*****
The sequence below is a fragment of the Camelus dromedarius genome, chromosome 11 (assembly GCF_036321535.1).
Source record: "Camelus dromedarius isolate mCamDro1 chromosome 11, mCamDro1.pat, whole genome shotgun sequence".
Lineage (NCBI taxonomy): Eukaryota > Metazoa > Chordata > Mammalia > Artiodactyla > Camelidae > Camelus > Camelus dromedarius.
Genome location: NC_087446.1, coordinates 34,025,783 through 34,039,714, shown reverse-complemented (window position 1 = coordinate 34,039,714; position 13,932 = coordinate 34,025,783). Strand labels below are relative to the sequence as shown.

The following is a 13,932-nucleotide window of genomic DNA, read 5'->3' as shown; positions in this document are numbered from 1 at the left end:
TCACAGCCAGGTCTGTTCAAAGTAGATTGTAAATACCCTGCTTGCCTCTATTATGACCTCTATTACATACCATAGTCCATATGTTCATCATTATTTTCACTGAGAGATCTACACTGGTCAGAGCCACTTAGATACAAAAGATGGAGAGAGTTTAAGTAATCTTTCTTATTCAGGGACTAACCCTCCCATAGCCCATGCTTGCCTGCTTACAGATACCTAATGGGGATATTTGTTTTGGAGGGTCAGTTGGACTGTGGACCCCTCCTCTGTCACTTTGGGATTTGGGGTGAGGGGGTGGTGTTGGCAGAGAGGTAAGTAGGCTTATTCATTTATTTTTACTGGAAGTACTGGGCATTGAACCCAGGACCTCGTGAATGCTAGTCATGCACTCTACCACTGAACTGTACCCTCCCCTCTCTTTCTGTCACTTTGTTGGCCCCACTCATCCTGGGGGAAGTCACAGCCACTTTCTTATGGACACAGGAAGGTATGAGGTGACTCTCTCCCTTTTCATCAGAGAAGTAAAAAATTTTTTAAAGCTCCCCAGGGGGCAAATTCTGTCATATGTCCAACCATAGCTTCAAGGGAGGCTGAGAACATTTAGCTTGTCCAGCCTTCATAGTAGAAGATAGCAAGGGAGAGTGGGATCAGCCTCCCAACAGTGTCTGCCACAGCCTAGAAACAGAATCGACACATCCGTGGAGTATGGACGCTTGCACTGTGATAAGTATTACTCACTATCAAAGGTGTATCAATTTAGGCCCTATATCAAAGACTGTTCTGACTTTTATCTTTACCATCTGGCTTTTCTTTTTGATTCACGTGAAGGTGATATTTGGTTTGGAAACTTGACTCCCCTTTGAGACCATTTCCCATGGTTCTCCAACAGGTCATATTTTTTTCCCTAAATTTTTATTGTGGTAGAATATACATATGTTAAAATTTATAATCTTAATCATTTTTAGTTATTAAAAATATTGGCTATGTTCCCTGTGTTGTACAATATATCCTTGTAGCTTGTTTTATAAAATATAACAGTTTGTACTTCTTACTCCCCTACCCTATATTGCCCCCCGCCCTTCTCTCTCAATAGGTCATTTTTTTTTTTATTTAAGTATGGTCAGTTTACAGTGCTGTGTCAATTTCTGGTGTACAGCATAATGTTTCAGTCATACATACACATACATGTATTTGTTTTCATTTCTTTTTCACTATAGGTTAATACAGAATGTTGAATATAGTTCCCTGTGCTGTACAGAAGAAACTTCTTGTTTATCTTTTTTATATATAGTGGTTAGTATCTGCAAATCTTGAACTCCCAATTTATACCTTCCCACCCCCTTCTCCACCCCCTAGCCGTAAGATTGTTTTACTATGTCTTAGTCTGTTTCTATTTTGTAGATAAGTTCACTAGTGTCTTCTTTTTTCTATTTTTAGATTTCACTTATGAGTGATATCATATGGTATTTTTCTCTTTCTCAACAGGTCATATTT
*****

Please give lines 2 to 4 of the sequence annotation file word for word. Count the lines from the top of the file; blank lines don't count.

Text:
Source record: "Camelus dromedarius isolate mCamDro1 chromosome 11, mCamDro1.pat, whole genome shotgun sequence".
Lineage (NCBI taxonomy): Eukaryota > Metazoa > Chordata > Mammalia > Artiodactyla > Camelidae > Camelus > Camelus dromedarius.
Genome location: NC_087446.1, coordinates 34,025,783 through 34,039,714, shown reverse-complemented (window position 1 = coordinate 34,039,714; position 13,932 = coordinate 34,025,783). Strand labels below are relative to the sequence as shown.